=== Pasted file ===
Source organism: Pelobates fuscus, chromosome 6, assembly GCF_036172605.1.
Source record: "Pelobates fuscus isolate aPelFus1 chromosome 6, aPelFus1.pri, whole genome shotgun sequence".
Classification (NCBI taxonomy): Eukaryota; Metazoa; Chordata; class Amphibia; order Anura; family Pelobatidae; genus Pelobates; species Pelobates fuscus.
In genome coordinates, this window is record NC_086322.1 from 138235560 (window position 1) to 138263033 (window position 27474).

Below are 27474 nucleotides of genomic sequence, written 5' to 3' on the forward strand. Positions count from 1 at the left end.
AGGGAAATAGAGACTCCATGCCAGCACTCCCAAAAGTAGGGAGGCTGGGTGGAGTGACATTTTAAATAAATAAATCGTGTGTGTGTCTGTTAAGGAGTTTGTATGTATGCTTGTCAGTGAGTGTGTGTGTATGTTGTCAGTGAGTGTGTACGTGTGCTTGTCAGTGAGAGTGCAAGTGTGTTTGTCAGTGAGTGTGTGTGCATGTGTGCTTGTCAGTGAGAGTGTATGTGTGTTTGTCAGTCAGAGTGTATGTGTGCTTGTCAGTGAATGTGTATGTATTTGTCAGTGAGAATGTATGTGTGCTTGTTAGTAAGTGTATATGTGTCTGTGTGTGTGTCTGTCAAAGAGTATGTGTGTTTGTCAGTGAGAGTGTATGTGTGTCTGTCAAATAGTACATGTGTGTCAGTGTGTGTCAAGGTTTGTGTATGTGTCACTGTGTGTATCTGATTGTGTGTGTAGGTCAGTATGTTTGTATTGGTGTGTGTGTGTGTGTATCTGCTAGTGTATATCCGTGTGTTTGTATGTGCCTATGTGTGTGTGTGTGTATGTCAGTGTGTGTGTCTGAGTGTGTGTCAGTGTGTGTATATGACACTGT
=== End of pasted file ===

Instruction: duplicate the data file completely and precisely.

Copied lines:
Source organism: Pelobates fuscus, chromosome 6, assembly GCF_036172605.1.
Source record: "Pelobates fuscus isolate aPelFus1 chromosome 6, aPelFus1.pri, whole genome shotgun sequence".
Classification (NCBI taxonomy): Eukaryota; Metazoa; Chordata; class Amphibia; order Anura; family Pelobatidae; genus Pelobates; species Pelobates fuscus.
In genome coordinates, this window is record NC_086322.1 from 138235560 (window position 1) to 138263033 (window position 27474).

Below are 27474 nucleotides of genomic sequence, written 5' to 3' on the forward strand. Positions count from 1 at the left end.
AGGGAAATAGAGACTCCATGCCAGCACTCCCAAAAGTAGGGAGGCTGGGTGGAGTGACATTTTAAATAAATAAATCGTGTGTGTGTCTGTTAAGGAGTTTGTATGTATGCTTGTCAGTGAGTGTGTGTGTATGTTGTCAGTGAGTGTGTACGTGTGCTTGTCAGTGAGAGTGCAAGTGTGTTTGTCAGTGAGTGTGTGTGCATGTGTGCTTGTCAGTGAGAGTGTATGTGTGTTTGTCAGTCAGAGTGTATGTGTGCTTGTCAGTGAATGTGTATGTATTTGTCAGTGAGAATGTATGTGTGCTTGTTAGTAAGTGTATATGTGTCTGTGTGTGTGTCTGTCAAAGAGTATGTGTGTTTGTCAGTGAGAGTGTATGTGTGTCTGTCAAATAGTACATGTGTGTCAGTGTGTGTCAAGGTTTGTGTATGTGTCACTGTGTGTATCTGATTGTGTGTGTAGGTCAGTATGTTTGTATTGGTGTGTGTGTGTGTGTATCTGCTAGTGTATATCCGTGTGTTTGTATGTGCCTATGTGTGTGTGTGTGTATGTCAGTGTGTGTGTCTGAGTGTGTGTCAGTGTGTGTATATGACACTGT